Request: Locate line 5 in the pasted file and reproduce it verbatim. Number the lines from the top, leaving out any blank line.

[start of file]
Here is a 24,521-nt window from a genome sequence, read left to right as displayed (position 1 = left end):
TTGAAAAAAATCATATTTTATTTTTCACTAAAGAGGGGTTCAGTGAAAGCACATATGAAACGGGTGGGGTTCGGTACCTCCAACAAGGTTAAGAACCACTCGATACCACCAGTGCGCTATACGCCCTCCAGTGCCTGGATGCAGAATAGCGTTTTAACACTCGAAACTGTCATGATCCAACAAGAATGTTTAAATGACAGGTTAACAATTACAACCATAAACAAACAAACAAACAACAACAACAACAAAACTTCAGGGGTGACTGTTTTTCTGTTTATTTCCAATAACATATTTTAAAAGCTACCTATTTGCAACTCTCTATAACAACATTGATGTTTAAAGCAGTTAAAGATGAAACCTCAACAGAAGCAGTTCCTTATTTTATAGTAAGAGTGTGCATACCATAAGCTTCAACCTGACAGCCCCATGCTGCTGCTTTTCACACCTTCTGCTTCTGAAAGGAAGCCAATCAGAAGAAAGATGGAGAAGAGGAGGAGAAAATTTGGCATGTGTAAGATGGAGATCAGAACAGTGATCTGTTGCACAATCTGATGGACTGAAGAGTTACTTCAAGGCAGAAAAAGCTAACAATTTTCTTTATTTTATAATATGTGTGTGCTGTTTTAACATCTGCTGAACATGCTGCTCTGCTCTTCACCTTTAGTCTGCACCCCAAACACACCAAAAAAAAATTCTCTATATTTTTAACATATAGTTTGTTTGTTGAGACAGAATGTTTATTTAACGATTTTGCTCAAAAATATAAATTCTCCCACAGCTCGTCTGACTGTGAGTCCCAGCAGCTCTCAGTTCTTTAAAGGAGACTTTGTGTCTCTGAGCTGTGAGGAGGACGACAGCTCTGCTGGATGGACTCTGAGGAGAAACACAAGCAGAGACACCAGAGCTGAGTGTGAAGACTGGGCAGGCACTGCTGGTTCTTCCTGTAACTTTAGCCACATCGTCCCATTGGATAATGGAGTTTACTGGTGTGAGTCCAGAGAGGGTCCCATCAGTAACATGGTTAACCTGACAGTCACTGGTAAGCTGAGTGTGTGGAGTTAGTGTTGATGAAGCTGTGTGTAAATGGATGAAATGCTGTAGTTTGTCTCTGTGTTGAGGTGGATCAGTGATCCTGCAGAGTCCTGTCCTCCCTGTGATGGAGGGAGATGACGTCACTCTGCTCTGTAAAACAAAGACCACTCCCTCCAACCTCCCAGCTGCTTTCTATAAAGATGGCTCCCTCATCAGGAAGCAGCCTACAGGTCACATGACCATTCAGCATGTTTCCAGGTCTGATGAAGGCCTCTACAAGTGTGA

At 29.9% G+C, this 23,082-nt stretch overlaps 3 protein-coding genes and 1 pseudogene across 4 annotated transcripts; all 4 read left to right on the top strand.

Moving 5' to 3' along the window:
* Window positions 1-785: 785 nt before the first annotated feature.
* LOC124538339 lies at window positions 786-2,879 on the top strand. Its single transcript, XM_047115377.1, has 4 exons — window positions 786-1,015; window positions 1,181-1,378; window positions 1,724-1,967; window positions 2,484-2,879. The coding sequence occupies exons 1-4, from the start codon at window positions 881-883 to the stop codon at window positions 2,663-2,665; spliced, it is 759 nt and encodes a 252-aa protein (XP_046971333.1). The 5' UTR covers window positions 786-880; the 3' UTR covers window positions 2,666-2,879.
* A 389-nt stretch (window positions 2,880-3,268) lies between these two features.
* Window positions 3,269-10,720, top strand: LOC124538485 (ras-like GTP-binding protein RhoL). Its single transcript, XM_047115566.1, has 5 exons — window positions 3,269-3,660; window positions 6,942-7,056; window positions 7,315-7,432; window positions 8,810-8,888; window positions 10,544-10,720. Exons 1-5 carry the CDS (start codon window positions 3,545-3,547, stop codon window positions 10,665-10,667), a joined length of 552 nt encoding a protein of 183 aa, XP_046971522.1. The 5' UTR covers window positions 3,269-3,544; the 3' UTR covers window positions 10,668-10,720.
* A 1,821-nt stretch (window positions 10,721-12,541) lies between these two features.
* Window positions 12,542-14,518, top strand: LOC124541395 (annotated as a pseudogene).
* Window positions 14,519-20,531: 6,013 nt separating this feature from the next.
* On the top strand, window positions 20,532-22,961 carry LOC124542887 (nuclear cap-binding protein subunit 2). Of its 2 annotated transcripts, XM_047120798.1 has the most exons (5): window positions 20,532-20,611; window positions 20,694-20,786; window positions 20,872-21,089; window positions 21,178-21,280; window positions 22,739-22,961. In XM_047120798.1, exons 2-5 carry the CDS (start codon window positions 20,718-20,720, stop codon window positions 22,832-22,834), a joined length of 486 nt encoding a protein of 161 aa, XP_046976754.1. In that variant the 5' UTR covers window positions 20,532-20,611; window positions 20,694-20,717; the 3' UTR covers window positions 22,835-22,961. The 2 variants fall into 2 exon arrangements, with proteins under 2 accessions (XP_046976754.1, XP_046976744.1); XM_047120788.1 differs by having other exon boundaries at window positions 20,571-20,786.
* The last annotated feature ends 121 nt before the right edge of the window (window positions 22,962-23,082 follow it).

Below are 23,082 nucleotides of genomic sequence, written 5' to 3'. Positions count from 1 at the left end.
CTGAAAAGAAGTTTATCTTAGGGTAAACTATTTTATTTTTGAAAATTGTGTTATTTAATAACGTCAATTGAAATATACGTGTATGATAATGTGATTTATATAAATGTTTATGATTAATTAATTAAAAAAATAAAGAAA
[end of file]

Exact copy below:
* Window positions 1-785: 785 nt before the first annotated feature.